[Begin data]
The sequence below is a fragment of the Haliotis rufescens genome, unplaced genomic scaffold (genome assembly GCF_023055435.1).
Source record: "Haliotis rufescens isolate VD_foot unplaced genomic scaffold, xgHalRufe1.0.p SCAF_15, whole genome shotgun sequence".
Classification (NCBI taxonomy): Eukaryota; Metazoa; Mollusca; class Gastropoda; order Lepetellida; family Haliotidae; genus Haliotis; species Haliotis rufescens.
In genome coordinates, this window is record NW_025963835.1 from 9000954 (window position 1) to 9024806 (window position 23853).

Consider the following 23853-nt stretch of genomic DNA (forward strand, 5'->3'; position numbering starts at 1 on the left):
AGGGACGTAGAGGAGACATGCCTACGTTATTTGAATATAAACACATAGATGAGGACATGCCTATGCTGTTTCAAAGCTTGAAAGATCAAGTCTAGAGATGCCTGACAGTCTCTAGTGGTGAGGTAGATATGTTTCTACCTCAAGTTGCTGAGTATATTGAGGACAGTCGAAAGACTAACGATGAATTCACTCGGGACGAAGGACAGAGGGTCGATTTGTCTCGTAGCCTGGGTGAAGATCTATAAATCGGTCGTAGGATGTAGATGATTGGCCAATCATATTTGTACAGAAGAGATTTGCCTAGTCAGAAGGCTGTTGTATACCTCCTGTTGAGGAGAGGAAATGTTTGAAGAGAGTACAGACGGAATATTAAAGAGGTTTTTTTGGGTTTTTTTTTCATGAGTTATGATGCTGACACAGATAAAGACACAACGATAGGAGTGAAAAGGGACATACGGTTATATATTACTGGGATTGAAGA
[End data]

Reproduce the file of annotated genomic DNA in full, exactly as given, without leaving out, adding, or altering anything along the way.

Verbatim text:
The sequence below is a fragment of the Haliotis rufescens genome, unplaced genomic scaffold (genome assembly GCF_023055435.1).
Source record: "Haliotis rufescens isolate VD_foot unplaced genomic scaffold, xgHalRufe1.0.p SCAF_15, whole genome shotgun sequence".
Classification (NCBI taxonomy): Eukaryota; Metazoa; Mollusca; class Gastropoda; order Lepetellida; family Haliotidae; genus Haliotis; species Haliotis rufescens.
In genome coordinates, this window is record NW_025963835.1 from 9000954 (window position 1) to 9024806 (window position 23853).

Consider the following 23853-nt stretch of genomic DNA (forward strand, 5'->3'; position numbering starts at 1 on the left):
AGGGACGTAGAGGAGACATGCCTACGTTATTTGAATATAAACACATAGATGAGGACATGCCTATGCTGTTTCAAAGCTTGAAAGATCAAGTCTAGAGATGCCTGACAGTCTCTAGTGGTGAGGTAGATATGTTTCTACCTCAAGTTGCTGAGTATATTGAGGACAGTCGAAAGACTAACGATGAATTCACTCGGGACGAAGGACAGAGGGTCGATTTGTCTCGTAGCCTGGGTGAAGATCTATAAATCGGTCGTAGGATGTAGATGATTGGCCAATCATATTTGTACAGAAGAGATTTGCCTAGTCAGAAGGCTGTTGTATACCTCCTGTTGAGGAGAGGAAATGTTTGAAGAGAGTACAGACGGAATATTAAAGAGGTTTTTTTGGGTTTTTTTTTCATGAGTTATGATGCTGACACAGATAAAGACACAACGATAGGAGTGAAAAGGGACATACGGTTATATATTACTGGGATTGAAGA